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SexagonMuslims, France, and the Sexualization of National Culture$
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Mehammed Amadeus Mack

Print publication date: 2017

Print ISBN-13: 9780823274604

Published to Fordham Scholarship Online: September 2017

DOI: 10.5422/fordham/9780823274604.001.0001

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Constructing the Broken Family: The Draw for Psychoanalysis

Constructing the Broken Family: The Draw for Psychoanalysis

Chapter:
(p.79) 2 Constructing the Broken Family: The Draw for Psychoanalysis
Source:
Sexagon
Author(s):

Mehammed Amadeus Mack

Publisher:
Fordham University Press
DOI:10.5422/fordham/9780823274604.003.0003

From the early days of colonial ethno-psychiatry and the Algiers school to the current era of media interventions by French psychoanalysts, commentators with backgrounds in psychoanalysis have often been called upon to lend their expertise to the discussion of cultural and ethnic difference. This chapter looks at how these sciences, with their particular attentiveness to sexuality, have approached issues of immigration, Islam, and the place of minorities in French domestic affairs. At the core of this chapter is the argument that psychoanalytical commentators have conceptualized these issues through the lens of a (broken) family unit that updates, in dystopian fashion, the Freudian family unit of bourgeois Vienna for contemporary circumstances. United in their “pathologized” status, the “juvenile delinquent,” the “veiled woman,” and the “impotent father” are figures that together make up a symbolic family unit, drawn up by psychoanalysts who write about urban France, immigration, and/or North Africa. Reading about this dysfunctional family, one quickly gets the sense that Muslims’ continuing influx into Europe will have “dire” psycho-sexual consequences on the continent, due to their psychoanalytically aberrant views on the public-private distinction and patriarchal law.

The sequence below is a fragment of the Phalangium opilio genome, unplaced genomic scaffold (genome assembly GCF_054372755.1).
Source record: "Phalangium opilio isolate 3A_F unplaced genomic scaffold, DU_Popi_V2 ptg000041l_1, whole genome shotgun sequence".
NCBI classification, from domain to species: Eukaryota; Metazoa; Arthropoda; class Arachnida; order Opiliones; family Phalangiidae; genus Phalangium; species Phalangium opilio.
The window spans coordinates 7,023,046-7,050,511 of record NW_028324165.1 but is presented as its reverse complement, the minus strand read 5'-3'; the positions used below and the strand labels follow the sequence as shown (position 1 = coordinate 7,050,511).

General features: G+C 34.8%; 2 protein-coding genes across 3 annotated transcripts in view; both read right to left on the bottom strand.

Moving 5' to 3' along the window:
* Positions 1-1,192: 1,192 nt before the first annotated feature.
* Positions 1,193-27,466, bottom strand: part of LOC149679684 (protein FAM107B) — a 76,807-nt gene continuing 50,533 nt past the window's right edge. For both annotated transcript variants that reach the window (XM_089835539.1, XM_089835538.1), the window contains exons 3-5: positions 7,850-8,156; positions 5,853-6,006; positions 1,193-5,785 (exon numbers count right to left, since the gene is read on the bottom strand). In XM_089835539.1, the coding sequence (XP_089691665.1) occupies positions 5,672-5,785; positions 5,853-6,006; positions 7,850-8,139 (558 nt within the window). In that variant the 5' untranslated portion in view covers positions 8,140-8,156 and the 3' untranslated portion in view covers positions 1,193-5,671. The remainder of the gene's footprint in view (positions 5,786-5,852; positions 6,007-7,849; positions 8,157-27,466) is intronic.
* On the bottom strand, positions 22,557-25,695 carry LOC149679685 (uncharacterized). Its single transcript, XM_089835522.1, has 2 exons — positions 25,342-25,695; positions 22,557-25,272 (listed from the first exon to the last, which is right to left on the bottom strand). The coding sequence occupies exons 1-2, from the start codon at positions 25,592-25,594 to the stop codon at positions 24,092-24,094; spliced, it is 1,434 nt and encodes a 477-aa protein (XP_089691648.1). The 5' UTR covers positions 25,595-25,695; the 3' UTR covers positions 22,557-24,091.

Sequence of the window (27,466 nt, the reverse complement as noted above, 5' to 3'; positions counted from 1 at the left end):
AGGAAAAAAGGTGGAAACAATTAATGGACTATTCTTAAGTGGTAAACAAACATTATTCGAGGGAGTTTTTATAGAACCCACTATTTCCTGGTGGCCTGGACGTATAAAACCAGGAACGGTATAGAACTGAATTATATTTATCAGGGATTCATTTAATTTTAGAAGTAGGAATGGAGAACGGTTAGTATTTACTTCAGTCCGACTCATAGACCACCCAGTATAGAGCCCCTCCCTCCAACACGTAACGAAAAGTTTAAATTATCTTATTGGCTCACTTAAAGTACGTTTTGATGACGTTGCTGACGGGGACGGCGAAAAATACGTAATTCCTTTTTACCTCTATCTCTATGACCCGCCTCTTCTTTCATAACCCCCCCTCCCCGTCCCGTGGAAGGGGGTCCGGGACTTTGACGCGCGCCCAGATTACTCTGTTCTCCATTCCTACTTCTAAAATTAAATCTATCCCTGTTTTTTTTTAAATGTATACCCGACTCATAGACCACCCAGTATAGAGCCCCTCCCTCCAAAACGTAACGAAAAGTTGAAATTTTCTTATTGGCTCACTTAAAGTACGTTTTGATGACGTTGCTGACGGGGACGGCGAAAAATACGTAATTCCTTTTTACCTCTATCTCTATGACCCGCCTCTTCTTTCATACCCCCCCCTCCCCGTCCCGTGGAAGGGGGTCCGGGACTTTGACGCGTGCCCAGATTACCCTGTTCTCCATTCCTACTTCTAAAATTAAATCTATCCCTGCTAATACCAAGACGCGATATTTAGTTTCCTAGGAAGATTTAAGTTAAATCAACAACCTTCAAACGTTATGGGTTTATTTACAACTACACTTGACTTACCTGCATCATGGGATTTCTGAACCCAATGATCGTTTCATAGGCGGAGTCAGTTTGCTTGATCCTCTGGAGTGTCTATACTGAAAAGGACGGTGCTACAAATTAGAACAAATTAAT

Keywords:   Fethi Benslama, dysfunction, ethnopsychiatry, immigration, Islam, Muslim, perversion, psychoanalysis, veil

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